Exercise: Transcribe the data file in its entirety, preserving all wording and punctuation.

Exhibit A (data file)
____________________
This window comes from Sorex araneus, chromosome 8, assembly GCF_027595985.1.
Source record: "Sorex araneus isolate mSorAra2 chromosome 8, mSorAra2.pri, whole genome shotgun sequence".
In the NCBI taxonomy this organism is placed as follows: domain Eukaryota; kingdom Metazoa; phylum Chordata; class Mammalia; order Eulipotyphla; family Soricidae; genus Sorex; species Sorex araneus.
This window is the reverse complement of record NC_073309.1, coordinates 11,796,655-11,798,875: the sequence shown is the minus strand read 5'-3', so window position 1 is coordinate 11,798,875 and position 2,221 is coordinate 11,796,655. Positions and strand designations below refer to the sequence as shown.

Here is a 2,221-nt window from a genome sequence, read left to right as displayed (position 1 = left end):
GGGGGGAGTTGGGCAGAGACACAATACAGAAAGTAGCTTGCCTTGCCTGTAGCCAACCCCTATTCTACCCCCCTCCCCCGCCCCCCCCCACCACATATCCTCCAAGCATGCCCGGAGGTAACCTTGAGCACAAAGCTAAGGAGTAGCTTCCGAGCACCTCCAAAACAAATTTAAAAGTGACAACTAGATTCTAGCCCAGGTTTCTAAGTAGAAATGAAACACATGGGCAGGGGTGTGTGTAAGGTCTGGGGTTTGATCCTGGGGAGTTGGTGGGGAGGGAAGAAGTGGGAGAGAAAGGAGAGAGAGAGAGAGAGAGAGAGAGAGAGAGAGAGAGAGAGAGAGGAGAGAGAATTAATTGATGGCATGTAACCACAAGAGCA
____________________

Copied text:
This window comes from Sorex araneus, chromosome 8, assembly GCF_027595985.1.
Source record: "Sorex araneus isolate mSorAra2 chromosome 8, mSorAra2.pri, whole genome shotgun sequence".
In the NCBI taxonomy this organism is placed as follows: domain Eukaryota; kingdom Metazoa; phylum Chordata; class Mammalia; order Eulipotyphla; family Soricidae; genus Sorex; species Sorex araneus.
This window is the reverse complement of record NC_073309.1, coordinates 11,796,655-11,798,875: the sequence shown is the minus strand read 5'-3', so window position 1 is coordinate 11,798,875 and position 2,221 is coordinate 11,796,655. Positions and strand designations below refer to the sequence as shown.

Here is a 2,221-nt window from a genome sequence, read left to right as displayed (position 1 = left end):
GGGGGGAGTTGGGCAGAGACACAATACAGAAAGTAGCTTGCCTTGCCTGTAGCCAACCCCTATTCTACCCCCCTCCCCCGCCCCCCCCCACCACATATCCTCCAAGCATGCCCGGAGGTAACCTTGAGCACAAAGCTAAGGAGTAGCTTCCGAGCACCTCCAAAACAAATTTAAAAGTGACAACTAGATTCTAGCCCAGGTTTCTAAGTAGAAATGAAACACATGGGCAGGGGTGTGTGTAAGGTCTGGGGTTTGATCCTGGGGAGTTGGTGGGGAGGGAAGAAGTGGGAGAGAAAGGAGAGAGAGAGAGAGAGAGAGAGAGAGAGAGAGAGAGAGAGAGAGGAGAGAGAATTAATTGATGGCATGTAACCACAAGAGCA